June 23, 2015 · News, World News · (No comments)

Hundreds of thousands of Haitians are facing a fast-approaching deadline to receive a much-coveted resident permit that can later be used to gain citizenship in the Dominican Republic. Without it they can be stripped of their current citizen status. They face long lines, if they are unsuccessful by Wednesday, they will be deported.

Haiti and the Dominican Republic have long had a rather contentious relationship. They both share the small island of Hispaniola in the Caribbean Sea. Up until recently their shared border has been somewhat open allowing many from the poorer country of Haiti to cross over for work. Despite the presence of so many Haitians, it’s been said that both they and their descendants were often treated as second-class citizens by the wealthier Dominicans. Click here for more information.

In 2013, a law was passed that would severely tighten the citizenship laws. According to the law adopted by the DR Constitutional Court, it could retroactively strip away citizenship from any Haitian-born after 1920 who doesn’t have at least one parent with Dominican blood. The law wouldn’t just affect new migrants but also the descendants of Haitians born in the Dominican Republic. Bruce Levenson knows that  many of these people have been in the country so long they consider themselves to be Dominican. Not they are stateless. In answer to protests, the government has said that 500,000 people would be eligible for the much coveted residential permit that may later be exchanged for citizenship. It seems however that few are qualifying at this time.

June 22, 2015 · Culture, World News · (No comments)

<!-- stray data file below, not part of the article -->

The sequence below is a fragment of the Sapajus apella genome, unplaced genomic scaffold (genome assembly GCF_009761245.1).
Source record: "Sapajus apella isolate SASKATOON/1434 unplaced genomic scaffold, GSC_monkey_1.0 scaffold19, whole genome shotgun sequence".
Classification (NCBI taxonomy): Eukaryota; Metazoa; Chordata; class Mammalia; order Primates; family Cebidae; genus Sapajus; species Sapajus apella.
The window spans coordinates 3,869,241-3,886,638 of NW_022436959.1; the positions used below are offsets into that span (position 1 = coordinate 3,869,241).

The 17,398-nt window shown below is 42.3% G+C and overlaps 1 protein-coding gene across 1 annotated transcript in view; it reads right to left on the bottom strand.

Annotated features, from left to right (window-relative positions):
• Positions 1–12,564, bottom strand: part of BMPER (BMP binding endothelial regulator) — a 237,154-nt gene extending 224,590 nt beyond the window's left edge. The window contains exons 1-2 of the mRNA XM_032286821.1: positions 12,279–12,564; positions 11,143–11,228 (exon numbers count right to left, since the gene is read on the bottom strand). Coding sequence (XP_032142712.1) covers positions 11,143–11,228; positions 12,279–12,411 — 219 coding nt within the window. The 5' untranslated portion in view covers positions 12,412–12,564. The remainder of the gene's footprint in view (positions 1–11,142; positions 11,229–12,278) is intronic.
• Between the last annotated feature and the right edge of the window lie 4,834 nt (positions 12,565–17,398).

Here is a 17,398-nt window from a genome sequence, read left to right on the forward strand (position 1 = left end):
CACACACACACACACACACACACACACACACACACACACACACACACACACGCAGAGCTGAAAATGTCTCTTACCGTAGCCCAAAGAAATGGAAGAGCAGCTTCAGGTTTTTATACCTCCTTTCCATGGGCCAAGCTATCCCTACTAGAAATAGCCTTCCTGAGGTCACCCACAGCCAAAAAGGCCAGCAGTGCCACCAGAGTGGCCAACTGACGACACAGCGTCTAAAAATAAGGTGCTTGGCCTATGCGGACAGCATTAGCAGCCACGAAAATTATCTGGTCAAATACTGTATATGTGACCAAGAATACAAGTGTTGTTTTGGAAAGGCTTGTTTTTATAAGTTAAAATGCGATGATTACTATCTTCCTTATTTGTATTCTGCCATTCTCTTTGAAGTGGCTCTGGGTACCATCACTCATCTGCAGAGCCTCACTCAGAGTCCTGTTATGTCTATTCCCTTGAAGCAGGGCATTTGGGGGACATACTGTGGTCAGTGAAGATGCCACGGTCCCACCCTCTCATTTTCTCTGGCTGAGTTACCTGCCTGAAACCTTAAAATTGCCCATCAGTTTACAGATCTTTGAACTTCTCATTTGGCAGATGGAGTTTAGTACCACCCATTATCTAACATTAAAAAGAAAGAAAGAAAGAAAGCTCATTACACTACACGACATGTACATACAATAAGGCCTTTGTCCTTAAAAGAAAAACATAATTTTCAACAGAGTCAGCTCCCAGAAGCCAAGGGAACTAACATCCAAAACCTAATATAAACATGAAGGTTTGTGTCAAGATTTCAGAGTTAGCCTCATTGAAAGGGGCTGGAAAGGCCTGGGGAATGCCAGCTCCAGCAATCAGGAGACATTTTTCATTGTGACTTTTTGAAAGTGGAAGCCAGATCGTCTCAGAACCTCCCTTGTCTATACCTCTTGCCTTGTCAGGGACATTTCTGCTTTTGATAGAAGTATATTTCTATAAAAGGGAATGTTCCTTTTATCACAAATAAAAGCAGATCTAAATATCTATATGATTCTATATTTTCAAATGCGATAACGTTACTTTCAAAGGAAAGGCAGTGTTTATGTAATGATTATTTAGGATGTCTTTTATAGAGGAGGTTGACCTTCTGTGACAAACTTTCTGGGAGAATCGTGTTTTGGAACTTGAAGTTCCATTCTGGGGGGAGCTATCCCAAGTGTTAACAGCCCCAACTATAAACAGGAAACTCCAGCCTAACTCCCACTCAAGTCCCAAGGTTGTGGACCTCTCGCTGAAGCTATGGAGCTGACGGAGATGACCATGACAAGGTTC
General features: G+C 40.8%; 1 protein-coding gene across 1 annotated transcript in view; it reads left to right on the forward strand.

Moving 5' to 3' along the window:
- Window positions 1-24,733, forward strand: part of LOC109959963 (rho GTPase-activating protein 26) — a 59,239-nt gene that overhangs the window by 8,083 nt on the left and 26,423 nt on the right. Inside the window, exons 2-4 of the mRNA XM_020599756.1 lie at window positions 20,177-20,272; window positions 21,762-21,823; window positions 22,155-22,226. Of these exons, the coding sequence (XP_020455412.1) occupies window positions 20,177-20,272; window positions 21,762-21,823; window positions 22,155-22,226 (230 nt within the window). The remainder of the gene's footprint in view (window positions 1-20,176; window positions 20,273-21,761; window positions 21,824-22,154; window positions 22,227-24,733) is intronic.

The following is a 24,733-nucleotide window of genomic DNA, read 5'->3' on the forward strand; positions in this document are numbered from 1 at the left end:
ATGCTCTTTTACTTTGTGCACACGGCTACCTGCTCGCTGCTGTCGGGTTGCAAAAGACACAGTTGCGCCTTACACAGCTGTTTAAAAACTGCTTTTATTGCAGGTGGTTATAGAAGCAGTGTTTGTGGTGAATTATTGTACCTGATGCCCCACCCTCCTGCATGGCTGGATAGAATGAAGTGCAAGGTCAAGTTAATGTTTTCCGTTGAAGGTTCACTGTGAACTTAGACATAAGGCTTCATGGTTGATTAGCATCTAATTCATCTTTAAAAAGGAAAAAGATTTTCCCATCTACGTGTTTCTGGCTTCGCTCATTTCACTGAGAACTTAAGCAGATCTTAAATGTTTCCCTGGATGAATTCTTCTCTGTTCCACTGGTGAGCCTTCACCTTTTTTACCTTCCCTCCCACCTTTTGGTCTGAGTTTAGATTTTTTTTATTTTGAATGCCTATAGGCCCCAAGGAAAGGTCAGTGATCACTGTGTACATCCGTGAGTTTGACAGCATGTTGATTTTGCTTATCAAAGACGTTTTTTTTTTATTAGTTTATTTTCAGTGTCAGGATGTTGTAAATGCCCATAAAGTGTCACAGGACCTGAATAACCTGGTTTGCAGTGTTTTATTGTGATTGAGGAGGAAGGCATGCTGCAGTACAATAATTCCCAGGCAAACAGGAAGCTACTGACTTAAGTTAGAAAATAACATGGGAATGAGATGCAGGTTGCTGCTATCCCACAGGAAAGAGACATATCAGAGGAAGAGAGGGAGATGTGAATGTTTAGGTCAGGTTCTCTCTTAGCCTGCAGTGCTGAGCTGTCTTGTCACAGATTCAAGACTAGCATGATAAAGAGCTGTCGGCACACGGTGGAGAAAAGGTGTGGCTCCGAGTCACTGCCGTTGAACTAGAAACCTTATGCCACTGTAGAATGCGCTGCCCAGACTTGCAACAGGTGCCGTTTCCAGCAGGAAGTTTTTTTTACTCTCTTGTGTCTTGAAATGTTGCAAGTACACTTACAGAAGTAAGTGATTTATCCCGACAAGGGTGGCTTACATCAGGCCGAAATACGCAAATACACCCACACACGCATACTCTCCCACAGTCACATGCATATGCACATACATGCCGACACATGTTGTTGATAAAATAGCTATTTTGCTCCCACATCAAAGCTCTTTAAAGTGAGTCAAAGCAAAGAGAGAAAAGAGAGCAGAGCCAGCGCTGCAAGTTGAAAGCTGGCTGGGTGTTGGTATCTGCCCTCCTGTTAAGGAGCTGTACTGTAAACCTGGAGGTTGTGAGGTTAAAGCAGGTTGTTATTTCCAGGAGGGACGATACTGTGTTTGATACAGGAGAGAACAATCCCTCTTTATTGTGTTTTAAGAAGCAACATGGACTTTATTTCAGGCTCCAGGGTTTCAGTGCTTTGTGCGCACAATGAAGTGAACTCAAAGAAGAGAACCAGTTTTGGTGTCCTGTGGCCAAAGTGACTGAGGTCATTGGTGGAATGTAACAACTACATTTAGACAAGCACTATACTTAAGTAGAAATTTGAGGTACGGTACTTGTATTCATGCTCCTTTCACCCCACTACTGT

Late last week, Danish voters went to the polls to decide one of the closest races in recent memory. The central-conservative alliance led by Lars Lokke Rasmussen defeated the incumbent Social Democrats and Prime Minister Helle Thorning-Schmidt. She resigned in the wake of the results, after serving in office for four years.

Lars Lokke Rasmussen’s political party, Venstre, is expected to try and form a new coalition government. Venstre gained only 19.5% of the vote, and some of its leaders expressed dismay at this result, despite the defeat of the incumbent party. Mr. Rasmussen acknowledged:”Venstre has lost support, we haven’t had a very good election.”

Keith Mann knows that one of the most startling outcome of the election concerned the growing popularity of the Danish People’s Party, which gained significant support from elderly voters during the election. The Danish People’s Party (DPP) won nearly 21% of the vote, up from 12.3% during the previous national election. It won 90 seats in Parliament.

Kristian Thulesan Dahl became the leader of the DPP in 2012. His party advocates tighter restrictions on immigration, higher pay for pensioners, higher health care spending and a higher pension for low income workers.

Last year, Denmark accepted nearly 15,000 new immigrants as asylum seekers, twice the number accepted by the country in 2013. Many of the new arrivals came from the Middle East and Africa. Immigrations figured prominently as a campaign issue.